The problem is, while millions of us know that Trump is guilty of multiple impeachable crimes, millions are in complete denial, aided and abetted by the lapdog Republican Congress and Faux News reinforcing their fantasy that the Trump Regime is somehow good for the country and the world when it is anything but.

If the Republicans refuse to hold hearings on the 2016 election or on the Emoluments Clause, the Democrats should rent a hotel ballroom and hold mock hearings on Trump. Invite the TV networks to film them. Bring forward witnesses. Show the American people what a functional, Congressional hearing can look like.

If you don't have your representatives phone numbers & E-mails on your phone (and you should!), here's how you can find them.

PS: While it was exciting for the DOJ to have arrested Russian agent and NRA photo-girl Maria Butina, she's a small fish in a big school. She was too young to be anything but a minor player. I hope the DOJ is focusing on her handler(s).


Sunday, January 07, 2018

All Gone to Look for America (Part

Simon and Garfunkel's "America" came out in April, 1968. I always heard the chorus as "All gone to look for America." The Internet tells me I've heard that line wrong for nearly 50 years - it's really "All come to look for America." But, I think my mishearing is a better title for this series of blog posts on a trip back in 1968.

In 1968, our parents took our family plus Grandma on a major trip - a cross country trip mostly by train, returning eastward across Canada. It was an amazing few weeks and fueled my lifelong love of travel. It was also challenging at times for my folks who were traveling with 4 children under the age of 12 - I was 11, Carrie was 10, Jeff was 8 (had his 9th birthday on a train in Canada) and Terry was 3 (turned 4 not long after we got home). This was not the kind of trip middle class families made in the '60s but my grandfather had died in late '66 leaving some money for extras like this trip.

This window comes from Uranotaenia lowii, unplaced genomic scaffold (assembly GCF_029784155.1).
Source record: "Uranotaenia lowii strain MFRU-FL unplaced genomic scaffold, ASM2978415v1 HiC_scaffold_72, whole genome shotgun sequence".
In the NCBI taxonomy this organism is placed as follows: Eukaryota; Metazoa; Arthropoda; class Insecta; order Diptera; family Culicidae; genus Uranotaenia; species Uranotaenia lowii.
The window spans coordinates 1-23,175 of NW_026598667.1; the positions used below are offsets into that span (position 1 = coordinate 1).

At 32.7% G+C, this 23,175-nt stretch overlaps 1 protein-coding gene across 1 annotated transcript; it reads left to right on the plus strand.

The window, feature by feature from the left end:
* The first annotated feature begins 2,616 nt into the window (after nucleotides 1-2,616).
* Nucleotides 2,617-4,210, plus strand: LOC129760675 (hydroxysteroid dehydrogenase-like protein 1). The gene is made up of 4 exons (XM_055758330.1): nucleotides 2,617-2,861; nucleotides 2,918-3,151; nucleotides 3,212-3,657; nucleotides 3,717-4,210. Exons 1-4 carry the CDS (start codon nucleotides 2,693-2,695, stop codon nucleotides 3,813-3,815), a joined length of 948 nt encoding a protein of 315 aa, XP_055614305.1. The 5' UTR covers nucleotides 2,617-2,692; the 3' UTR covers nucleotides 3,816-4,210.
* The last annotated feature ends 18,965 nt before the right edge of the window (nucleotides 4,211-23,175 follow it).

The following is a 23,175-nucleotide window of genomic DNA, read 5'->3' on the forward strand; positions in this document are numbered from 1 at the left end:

The main argument I had with Mom over this trip was her refusal to fly. She was phobic about flying, and this phobia extended to Dad (who occasionally had to fly on business) and her kids. Her stepmother would fly, but she traveled with us for most of the trip. She left us in Canada for a separate trip to Banff; don't remember if she flew home from there or not.

This story of our trip will be mostly lacking something important - photographs. I know Dad took a fair number of photos as he stored them in photo envelopes in his office drawer for decades. Over the last few years, both of my parents have died. One thing we have yet to find after two years of combing over their stuff - most of the photos from that trip. The one family picture I have from early that summer just before the trip is the single most ugly shot of the four of us, so horrifying in its utter dorkiness that one brother has begged me to never put it online and I agreed. How bad is that photo? Well, here's the picture of me from that photo, and, I agree, it is one of the worst photos of me ever.


Here's a travel shot of us taken in Canada in 1967 (we were all bigger by '68, me especially).


And our youngest brother looked roughly like this in 1968 (though smaller in this case)


And, finally, here's a photo of my parents, taken around the time of the big trip.


While most of the photos of that summer are probably still buried in a box somewhere, one thing we did unearth last fall was the itinerary.  My folks used a local travel agent who arranged the hotels and the like.  So I can tell you that we left Union Station, Worcester, MA on Friday August 2, 5:10pm and took the train to Chicago.  We had sleeper bunks in the train and got to Chicago the next morning.  We stayed at the Harrison Hotel (now the Travelodge on East Harrison St.).  I never had many memories of Chicago, other than it was the first huge city I'd ever been to.  I think we went to one of the museums and walked around. I think we took a sightseeing trip on Lake Michigan.  But the reason I have so few memories of Chicago from that trip is we were only there for about a day and a half.  By early Sunday evening, we were on a train, heading west for Flagstaff, Arizona.